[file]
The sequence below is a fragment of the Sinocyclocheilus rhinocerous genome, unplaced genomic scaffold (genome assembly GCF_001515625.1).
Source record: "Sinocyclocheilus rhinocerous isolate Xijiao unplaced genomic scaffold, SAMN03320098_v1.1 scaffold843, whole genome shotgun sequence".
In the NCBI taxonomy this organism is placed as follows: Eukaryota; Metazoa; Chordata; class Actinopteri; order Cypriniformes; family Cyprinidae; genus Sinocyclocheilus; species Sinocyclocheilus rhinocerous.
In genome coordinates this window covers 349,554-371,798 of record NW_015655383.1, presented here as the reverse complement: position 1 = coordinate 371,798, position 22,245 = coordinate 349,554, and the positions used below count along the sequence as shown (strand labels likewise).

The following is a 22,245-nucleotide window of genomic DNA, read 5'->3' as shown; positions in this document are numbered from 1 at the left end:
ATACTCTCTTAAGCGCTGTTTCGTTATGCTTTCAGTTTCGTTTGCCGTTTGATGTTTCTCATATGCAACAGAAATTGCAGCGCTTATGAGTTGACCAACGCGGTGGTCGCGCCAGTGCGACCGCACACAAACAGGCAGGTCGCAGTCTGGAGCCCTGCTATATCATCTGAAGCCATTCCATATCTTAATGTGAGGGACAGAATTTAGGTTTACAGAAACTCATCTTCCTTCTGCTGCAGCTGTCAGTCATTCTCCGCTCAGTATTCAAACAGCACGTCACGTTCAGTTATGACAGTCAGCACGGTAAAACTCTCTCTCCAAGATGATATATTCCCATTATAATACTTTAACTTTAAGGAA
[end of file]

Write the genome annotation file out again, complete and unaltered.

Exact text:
The sequence below is a fragment of the Sinocyclocheilus rhinocerous genome, unplaced genomic scaffold (genome assembly GCF_001515625.1).
Source record: "Sinocyclocheilus rhinocerous isolate Xijiao unplaced genomic scaffold, SAMN03320098_v1.1 scaffold843, whole genome shotgun sequence".
In the NCBI taxonomy this organism is placed as follows: Eukaryota; Metazoa; Chordata; class Actinopteri; order Cypriniformes; family Cyprinidae; genus Sinocyclocheilus; species Sinocyclocheilus rhinocerous.
In genome coordinates this window covers 349,554-371,798 of record NW_015655383.1, presented here as the reverse complement: position 1 = coordinate 371,798, position 22,245 = coordinate 349,554, and the positions used below count along the sequence as shown (strand labels likewise).

The following is a 22,245-nucleotide window of genomic DNA, read 5'->3' as shown; positions in this document are numbered from 1 at the left end:
ATACTCTCTTAAGCGCTGTTTCGTTATGCTTTCAGTTTCGTTTGCCGTTTGATGTTTCTCATATGCAACAGAAATTGCAGCGCTTATGAGTTGACCAACGCGGTGGTCGCGCCAGTGCGACCGCACACAAACAGGCAGGTCGCAGTCTGGAGCCCTGCTATATCATCTGAAGCCATTCCATATCTTAATGTGAGGGACAGAATTTAGGTTTACAGAAACTCATCTTCCTTCTGCTGCAGCTGTCAGTCATTCTCCGCTCAGTATTCAAACAGCACGTCACGTTCAGTTATGACAGTCAGCACGGTAAAACTCTCTCTCCAAGATGATATATTCCCATTATAATACTTTAACTTTAAGGAA